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Starring: Mads Mikkelsen, Eva Green, Jeffrey Dean Morgan, Jonathan Pryce
Dir: Kristian Levring
Cert: 15A Running Time 92 mins
Release Date (Ireland): April 17th 2015

Set in the 1870’s in North America, The Salvation tells the story of a Danish immigrant Jon (played by Mads Mikkelsen) who has toiled for seven long years with his brother to finally have the means to send for his wife and son to join him. Taking the long journey home by stagecoach they run into trouble with two other drunken passengers, a recently released prisoner and his companion. When they try to molest his wife Marie, Jon retaliates and is thrown from the moving carriage leaving his wife and son unprotected. By the time he catches up with them, they have been murdered and grief-stricken Jon shoots both men dead, not knowing that one of them is the brother of the local gang leader Colonel Delarue (played by Jeffrey Dean Morgan).

When Delarue hears of his brother’s demise he demands the local Mayor (Jonathan Pryce) and Sherriff (Douglas Henshall) find the man who did it or he will kill two of their townsfolk. In a town that already pays protection money to Delarue, people are scared and Jon’s quest for revenge quickly turns the town of Black Creek against him.

Shot with South Africa standing in as the Wild West, The Salvation’s sweeping vistas and beautiful but harsh landscapes play a large part in the isolation and lawlessness of Black Creek.

The plot is a simple one that we’ve seen many times but in director Kristian Levring’s hands it’s an intelligent character driven piece executed with a love of the genre. On the downside, allowing his actors room to reflect at times slows the pace and may require more patience from a mainstream audience.

Performances are strong all round but what pulls you in immediately is Mads Mikkelsen (in a role refreshingly different to his chilling turn as Dr. Lecter in TV’s Hannibal). His character is clearly not interested in conflict but when it is thrust upon him and his family, he makes a very swift decision on the action needed and there is no going back. For a man who’s lost everything has nothing else to lose. Mikkelsen is a subtle but powerful actor with great star presence and Levring frames him in close-up for many scenes. When it comes to the action, he is swift and assured, a former soldier who knows his way around a gun.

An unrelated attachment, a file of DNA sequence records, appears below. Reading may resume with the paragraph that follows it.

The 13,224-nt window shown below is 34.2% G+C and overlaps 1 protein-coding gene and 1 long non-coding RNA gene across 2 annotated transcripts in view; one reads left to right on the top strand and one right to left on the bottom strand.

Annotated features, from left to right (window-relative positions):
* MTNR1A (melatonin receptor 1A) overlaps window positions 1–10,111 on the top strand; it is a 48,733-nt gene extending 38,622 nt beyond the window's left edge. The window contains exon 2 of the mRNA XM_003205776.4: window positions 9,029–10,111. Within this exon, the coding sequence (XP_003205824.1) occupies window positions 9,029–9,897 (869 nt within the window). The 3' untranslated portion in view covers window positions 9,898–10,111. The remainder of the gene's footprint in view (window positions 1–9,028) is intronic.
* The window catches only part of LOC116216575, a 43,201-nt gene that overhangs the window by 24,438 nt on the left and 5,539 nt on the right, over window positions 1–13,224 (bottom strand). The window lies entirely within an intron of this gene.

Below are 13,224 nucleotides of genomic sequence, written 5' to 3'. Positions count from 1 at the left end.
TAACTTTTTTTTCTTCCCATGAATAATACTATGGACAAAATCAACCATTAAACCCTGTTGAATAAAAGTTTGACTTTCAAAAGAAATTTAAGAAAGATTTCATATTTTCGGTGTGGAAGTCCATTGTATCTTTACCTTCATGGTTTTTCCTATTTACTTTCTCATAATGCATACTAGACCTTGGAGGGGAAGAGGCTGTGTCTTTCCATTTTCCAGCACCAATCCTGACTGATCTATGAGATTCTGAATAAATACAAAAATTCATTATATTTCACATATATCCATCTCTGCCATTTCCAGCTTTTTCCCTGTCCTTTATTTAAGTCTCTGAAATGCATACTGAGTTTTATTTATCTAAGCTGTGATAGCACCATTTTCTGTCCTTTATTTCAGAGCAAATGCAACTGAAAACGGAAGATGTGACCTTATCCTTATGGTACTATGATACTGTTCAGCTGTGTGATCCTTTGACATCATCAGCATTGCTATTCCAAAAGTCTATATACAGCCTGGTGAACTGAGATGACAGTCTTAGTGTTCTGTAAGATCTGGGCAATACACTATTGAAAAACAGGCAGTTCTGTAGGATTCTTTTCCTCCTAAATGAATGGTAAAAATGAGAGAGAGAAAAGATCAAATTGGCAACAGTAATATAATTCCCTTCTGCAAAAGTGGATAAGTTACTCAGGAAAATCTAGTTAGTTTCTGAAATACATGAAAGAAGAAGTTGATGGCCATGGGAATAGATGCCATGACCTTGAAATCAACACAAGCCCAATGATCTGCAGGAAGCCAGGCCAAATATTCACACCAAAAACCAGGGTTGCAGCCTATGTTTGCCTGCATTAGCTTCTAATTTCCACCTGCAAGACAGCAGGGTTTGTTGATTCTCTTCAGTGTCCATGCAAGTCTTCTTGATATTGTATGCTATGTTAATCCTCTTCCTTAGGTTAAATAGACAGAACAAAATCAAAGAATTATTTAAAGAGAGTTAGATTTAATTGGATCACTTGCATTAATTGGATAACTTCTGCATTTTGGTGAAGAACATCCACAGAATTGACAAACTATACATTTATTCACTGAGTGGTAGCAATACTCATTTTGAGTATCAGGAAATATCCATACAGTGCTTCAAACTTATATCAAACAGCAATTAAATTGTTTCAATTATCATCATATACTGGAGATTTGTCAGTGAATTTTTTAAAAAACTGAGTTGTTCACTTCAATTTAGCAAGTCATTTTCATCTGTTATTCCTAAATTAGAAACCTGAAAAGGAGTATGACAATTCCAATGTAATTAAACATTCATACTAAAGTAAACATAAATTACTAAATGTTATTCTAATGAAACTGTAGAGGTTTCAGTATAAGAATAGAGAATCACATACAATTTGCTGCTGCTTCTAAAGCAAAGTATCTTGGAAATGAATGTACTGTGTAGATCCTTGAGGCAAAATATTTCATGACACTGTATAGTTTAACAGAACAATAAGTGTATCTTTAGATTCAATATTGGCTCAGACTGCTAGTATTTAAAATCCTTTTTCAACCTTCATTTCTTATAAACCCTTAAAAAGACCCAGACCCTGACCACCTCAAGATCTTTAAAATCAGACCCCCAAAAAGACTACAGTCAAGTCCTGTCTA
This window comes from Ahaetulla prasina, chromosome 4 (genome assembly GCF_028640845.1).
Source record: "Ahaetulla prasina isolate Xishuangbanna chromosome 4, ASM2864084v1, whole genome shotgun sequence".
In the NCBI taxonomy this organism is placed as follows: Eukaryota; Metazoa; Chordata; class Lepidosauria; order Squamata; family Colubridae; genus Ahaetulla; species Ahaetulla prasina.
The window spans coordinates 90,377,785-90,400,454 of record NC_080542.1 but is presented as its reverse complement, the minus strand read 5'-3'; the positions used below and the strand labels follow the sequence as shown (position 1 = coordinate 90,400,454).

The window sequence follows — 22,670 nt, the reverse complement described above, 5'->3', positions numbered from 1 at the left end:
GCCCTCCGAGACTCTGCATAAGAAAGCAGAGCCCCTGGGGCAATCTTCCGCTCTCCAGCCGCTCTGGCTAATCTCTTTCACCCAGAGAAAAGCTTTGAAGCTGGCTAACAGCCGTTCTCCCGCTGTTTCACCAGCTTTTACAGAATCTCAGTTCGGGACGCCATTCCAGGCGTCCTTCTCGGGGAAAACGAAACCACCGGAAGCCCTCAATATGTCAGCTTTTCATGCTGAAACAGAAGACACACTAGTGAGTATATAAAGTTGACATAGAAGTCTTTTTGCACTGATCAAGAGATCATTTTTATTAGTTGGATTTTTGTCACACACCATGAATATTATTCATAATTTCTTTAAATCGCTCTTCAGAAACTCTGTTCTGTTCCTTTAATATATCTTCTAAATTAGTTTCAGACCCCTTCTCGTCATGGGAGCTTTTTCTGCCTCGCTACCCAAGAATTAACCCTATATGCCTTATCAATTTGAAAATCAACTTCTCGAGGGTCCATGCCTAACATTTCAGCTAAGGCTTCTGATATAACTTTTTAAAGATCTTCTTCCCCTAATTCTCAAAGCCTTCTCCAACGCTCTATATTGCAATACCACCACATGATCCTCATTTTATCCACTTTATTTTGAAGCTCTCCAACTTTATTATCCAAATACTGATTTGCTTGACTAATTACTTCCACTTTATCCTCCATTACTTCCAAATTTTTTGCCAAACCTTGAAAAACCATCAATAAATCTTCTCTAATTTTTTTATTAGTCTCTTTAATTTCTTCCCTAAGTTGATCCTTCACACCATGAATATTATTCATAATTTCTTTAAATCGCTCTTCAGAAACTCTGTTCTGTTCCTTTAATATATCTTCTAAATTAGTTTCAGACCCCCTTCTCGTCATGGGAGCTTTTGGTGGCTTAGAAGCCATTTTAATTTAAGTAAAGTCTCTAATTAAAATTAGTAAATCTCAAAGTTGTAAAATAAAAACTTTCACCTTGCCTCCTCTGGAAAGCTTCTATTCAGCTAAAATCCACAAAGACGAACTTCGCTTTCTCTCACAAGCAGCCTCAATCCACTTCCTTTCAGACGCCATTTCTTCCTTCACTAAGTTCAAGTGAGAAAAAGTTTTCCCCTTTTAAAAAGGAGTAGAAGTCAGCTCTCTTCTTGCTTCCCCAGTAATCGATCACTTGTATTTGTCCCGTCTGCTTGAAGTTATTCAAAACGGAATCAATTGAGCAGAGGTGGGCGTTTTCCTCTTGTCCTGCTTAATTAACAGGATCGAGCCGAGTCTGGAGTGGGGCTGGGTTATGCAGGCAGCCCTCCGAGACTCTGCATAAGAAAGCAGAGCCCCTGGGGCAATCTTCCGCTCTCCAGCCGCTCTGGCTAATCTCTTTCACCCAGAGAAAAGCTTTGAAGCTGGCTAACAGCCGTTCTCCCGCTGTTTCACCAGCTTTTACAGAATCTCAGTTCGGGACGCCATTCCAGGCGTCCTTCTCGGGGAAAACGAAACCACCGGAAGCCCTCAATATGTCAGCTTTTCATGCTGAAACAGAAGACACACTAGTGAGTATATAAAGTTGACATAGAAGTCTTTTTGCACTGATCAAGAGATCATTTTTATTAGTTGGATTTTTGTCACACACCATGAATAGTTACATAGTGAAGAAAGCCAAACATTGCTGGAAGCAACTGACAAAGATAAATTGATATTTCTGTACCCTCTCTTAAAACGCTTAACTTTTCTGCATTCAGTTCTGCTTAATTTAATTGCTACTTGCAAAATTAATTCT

Playing against him, Jeffrey Dean Morgan brings his own charismatic cool and his scenes with Eva Green in particular are well played, especially as her character Madelaine is mute. Widow to his dead brother, Delarue sees an opportunity for a new romance and the conflict and chemistry between them is fun to watch.

With a strong supporting cast including the always good Jonathan Pryce, the commanding physicality of Eric Cantona as one of Delarue’s gang and Swedish actor Mikael Persbrandt’s solo scene stealing turn as Jon’s brother Peter, the film delivers on all aspects you’d expect from the genre.

Levring has said that The Salvation is a tribute to the great American western and it can stand proudly amongst its peers with smart, beautiful direction, outstanding performances and a clean execution of a tightly written screenplay.






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